Looking after affairs of ageing parents is legal minefield
BABY boomers don't just face the challenge of building an investment portfolio that will last as long as they do - they also have the problem of looking after the affairs of their ageing parents. Unfortunately it's becoming a legal minefield.
An Enduring Power of Attorney (EPA) is a vital document because it gives trusted family members the ability to make transactions on behalf of older relatives who have become unable to do it themselves. But this is not enough. I have never met a single client who did not express a wish that they would like to live as long as they were healthy, but under no circumstances were to be kept alive if they had deteriorated to a level where life had become unbearable.
The document required to achieve this is an Advance Health Directive (AHD), which sets out exactly what the donor expects to happen if they reach a critical health situation. In Queensland at least, this document can at the same time also provide for the appointment of an EPA for health decisions.
Often, the EPA is prepared at a relatively young age, whereas the AHD is something that is usually left until the donor is of more advanced years. Here's the rub - the new EPA which can come into being when signed as part of the AHD automatically revokes the original EPA to the extent that it appointed an attorney to make health care decisions. This can present problems because the person you wish to make the health decisions may not necessarily be the person you originally appointed in the EPA.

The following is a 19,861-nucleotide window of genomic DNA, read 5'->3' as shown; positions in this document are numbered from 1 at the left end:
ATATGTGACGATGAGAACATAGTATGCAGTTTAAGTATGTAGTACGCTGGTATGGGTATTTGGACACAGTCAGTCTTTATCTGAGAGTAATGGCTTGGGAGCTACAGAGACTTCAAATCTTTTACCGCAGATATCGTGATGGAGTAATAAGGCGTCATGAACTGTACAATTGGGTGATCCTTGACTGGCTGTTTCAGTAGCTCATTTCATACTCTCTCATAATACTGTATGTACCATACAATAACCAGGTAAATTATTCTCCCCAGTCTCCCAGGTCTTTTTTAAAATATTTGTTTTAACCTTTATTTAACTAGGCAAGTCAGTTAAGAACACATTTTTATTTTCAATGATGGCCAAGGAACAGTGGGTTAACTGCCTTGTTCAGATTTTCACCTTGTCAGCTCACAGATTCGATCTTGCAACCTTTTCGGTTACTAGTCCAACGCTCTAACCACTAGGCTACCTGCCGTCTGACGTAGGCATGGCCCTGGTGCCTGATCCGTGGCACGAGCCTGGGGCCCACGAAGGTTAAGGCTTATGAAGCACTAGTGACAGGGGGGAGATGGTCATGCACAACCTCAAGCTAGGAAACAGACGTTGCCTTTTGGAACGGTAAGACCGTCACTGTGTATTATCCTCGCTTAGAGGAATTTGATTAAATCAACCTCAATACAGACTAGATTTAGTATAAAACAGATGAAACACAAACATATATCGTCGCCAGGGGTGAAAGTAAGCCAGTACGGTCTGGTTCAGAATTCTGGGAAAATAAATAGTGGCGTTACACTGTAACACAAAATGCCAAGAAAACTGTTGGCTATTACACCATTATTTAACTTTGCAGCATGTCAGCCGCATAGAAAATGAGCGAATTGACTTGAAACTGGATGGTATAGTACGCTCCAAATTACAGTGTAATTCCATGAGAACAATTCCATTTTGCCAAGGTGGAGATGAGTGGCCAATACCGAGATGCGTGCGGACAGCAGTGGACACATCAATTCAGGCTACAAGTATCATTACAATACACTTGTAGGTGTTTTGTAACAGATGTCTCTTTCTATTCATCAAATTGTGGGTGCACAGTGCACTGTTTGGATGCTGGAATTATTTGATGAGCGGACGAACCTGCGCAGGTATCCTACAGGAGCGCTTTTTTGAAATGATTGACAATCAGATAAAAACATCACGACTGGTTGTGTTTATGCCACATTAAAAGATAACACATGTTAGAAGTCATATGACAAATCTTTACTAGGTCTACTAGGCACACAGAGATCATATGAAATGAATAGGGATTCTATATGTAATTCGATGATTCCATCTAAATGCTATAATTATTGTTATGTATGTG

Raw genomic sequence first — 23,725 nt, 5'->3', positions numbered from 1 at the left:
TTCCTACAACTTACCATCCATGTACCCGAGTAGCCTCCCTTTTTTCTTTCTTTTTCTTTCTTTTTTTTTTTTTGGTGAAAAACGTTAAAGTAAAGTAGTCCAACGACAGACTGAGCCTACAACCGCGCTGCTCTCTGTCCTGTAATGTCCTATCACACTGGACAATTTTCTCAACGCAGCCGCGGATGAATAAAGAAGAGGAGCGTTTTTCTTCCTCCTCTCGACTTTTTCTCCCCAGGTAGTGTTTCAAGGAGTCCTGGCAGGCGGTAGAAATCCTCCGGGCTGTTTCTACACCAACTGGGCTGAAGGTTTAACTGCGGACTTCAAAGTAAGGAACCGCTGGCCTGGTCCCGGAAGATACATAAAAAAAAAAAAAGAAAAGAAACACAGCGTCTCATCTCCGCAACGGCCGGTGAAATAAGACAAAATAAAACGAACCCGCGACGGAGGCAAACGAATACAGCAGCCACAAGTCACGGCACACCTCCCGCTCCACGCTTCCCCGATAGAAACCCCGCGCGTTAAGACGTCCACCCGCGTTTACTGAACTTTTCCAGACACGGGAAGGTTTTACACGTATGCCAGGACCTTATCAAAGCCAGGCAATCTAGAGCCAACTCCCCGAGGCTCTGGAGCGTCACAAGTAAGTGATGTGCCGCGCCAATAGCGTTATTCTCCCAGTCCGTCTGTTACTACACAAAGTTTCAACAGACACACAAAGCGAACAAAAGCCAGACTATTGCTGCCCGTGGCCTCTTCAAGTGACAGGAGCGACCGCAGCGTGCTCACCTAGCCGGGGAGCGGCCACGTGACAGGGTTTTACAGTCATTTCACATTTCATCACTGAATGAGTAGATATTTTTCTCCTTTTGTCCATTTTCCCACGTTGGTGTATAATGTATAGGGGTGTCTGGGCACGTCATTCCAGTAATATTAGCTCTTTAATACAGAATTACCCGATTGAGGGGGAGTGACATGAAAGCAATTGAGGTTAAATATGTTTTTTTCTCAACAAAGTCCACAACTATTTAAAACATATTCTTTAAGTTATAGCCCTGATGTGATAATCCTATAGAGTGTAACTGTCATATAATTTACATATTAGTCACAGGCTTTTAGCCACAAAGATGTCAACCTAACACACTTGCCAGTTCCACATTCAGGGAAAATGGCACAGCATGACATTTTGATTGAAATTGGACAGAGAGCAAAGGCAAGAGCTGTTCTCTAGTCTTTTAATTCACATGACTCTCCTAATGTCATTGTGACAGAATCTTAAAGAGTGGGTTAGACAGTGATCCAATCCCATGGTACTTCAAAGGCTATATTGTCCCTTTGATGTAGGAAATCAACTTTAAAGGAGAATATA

The next challenge arises when the AHD is needed. Only recently a friend found her terminally ill mother unconscious on the floor of her home. There is no doubt that the mother's wish was to be left to die, but the AHD was in a safe deposit box at the bank. In the absence of the document, the medical staff had no option but to revive her and prolong her life even though it was against her express verbal instructions.
The lesson here, is if you are relying on an AHD, it needs to be readily available.
Noel Whittaker is the author of Making Money Made Simple, and numerous other books on personal finance. His advice is general in nature and readers should seek their own professional advice before making any financial decisions. Email: email@example.com.